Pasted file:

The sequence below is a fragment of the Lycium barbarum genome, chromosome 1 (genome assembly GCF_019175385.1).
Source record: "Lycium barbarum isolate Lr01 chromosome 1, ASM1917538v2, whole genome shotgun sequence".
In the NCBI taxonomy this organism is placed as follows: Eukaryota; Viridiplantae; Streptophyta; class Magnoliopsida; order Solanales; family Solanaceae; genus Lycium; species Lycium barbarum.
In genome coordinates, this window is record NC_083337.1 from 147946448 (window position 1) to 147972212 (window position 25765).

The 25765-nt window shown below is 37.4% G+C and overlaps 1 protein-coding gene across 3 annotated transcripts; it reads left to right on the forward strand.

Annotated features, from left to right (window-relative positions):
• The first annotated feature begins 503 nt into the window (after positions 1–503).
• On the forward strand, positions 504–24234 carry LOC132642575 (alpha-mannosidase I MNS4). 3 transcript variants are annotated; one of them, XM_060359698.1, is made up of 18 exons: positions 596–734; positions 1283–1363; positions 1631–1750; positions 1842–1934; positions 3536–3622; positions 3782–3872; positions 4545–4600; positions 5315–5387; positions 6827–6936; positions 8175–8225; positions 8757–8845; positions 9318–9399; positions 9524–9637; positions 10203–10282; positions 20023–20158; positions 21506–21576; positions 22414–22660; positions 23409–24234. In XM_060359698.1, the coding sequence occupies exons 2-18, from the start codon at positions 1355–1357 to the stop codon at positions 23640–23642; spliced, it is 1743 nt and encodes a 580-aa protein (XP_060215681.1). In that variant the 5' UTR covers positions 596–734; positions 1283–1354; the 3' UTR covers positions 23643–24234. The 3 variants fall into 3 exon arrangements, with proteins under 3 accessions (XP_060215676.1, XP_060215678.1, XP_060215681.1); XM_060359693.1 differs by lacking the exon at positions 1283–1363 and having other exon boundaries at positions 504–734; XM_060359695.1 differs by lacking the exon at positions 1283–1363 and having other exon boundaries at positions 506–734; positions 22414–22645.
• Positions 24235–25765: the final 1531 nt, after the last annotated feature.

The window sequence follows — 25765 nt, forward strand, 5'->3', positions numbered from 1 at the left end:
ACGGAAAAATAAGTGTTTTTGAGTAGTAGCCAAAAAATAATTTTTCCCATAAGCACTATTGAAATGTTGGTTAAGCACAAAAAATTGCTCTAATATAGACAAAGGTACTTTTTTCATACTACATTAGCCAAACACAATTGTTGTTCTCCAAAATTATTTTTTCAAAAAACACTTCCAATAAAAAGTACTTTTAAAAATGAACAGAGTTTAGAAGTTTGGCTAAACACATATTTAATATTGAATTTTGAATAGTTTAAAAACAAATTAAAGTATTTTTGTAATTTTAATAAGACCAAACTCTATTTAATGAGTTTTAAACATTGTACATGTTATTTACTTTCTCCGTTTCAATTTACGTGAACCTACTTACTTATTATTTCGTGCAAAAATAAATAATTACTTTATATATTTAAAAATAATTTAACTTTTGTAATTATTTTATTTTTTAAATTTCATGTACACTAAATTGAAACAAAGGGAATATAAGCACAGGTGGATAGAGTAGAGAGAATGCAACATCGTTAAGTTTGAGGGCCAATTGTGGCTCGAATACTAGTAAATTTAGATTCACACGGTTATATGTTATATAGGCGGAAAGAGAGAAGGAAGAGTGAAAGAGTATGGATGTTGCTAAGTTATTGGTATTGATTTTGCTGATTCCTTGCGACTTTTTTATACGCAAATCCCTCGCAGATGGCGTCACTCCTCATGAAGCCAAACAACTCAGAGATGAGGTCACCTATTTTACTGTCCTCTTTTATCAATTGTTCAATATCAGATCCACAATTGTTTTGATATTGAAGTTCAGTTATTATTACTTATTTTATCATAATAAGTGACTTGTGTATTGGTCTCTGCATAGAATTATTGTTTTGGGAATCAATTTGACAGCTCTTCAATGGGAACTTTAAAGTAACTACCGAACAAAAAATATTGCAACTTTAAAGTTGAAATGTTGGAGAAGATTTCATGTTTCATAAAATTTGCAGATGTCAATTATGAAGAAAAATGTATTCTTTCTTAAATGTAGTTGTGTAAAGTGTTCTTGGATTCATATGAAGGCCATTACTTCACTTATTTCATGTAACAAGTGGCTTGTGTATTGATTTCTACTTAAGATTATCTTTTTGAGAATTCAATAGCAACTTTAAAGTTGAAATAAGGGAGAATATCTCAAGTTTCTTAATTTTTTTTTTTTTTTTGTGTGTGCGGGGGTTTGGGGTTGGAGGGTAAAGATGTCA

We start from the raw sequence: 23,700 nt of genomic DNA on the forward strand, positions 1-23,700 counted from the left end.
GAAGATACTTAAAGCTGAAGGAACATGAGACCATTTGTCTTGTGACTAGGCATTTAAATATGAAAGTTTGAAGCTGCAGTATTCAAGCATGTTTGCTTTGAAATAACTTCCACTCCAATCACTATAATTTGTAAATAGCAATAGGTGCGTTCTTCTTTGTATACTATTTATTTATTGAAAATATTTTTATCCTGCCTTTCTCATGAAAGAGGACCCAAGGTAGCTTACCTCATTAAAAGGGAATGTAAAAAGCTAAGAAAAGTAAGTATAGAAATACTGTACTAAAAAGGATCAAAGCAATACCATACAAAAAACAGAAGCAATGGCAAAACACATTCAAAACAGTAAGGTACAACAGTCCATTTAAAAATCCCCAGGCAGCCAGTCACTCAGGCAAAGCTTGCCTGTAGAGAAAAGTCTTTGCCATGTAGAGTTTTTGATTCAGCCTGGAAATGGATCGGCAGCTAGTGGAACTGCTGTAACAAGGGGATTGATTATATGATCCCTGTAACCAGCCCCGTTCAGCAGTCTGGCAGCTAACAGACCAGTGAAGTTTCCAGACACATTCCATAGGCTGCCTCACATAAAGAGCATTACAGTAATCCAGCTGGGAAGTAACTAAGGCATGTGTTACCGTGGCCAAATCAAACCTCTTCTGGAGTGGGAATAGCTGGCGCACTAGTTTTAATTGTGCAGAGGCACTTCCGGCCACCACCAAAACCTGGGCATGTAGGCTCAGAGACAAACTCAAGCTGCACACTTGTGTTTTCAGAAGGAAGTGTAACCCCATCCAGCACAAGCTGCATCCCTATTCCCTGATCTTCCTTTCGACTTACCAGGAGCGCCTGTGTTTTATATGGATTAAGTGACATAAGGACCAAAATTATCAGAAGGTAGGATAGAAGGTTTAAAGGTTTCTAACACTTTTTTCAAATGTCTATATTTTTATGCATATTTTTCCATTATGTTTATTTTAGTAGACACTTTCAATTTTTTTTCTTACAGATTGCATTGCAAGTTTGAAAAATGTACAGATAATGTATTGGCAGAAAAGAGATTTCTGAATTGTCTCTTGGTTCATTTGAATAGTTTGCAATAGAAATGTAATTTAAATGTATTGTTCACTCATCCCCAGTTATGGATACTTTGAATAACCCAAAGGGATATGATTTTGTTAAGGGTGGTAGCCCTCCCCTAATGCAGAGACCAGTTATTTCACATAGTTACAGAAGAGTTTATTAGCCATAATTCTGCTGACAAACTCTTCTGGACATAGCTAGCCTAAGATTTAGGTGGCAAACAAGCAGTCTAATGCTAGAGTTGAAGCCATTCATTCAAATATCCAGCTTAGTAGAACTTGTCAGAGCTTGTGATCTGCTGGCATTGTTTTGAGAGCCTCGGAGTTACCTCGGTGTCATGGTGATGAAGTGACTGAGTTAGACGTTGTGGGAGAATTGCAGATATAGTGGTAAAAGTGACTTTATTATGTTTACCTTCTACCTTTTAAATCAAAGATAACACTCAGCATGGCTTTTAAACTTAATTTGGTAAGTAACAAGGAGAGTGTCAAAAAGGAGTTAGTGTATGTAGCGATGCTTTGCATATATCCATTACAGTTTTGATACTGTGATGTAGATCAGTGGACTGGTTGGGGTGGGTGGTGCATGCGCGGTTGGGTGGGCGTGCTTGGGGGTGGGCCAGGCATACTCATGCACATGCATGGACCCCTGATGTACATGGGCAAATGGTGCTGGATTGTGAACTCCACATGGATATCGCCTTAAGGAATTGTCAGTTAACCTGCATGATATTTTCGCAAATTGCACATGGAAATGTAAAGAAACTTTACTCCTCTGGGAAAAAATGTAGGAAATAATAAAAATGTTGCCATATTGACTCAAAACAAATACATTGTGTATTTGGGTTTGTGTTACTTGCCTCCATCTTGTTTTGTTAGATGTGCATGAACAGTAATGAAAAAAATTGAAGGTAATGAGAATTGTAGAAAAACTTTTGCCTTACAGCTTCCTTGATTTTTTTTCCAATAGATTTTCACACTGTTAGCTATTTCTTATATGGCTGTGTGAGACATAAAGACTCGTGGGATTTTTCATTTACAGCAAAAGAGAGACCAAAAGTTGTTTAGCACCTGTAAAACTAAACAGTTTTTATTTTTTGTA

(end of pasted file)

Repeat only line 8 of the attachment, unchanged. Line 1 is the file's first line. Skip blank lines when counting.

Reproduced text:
• On the forward strand, positions 504–24234 carry LOC132642575 (alpha-mannosidase I MNS4). 3 transcript variants are annotated; one of them, XM_060359698.1, is made up of 18 exons: positions 596–734; positions 1283–1363; positions 1631–1750; positions 1842–1934; positions 3536–3622; positions 3782–3872; positions 4545–4600; positions 5315–5387; positions 6827–6936; positions 8175–8225; positions 8757–8845; positions 9318–9399; positions 9524–9637; positions 10203–10282; positions 20023–20158; positions 21506–21576; positions 22414–22660; positions 23409–24234. In XM_060359698.1, the coding sequence occupies exons 2-18, from the start codon at positions 1355–1357 to the stop codon at positions 23640–23642; spliced, it is 1743 nt and encodes a 580-aa protein (XP_060215681.1). In that variant the 5' UTR covers positions 596–734; positions 1283–1354; the 3' UTR covers positions 23643–24234. The 3 variants fall into 3 exon arrangements, with proteins under 3 accessions (XP_060215676.1, XP_060215678.1, XP_060215681.1); XM_060359693.1 differs by lacking the exon at positions 1283–1363 and having other exon boundaries at positions 504–734; XM_060359695.1 differs by lacking the exon at positions 1283–1363 and having other exon boundaries at positions 506–734; positions 22414–22645.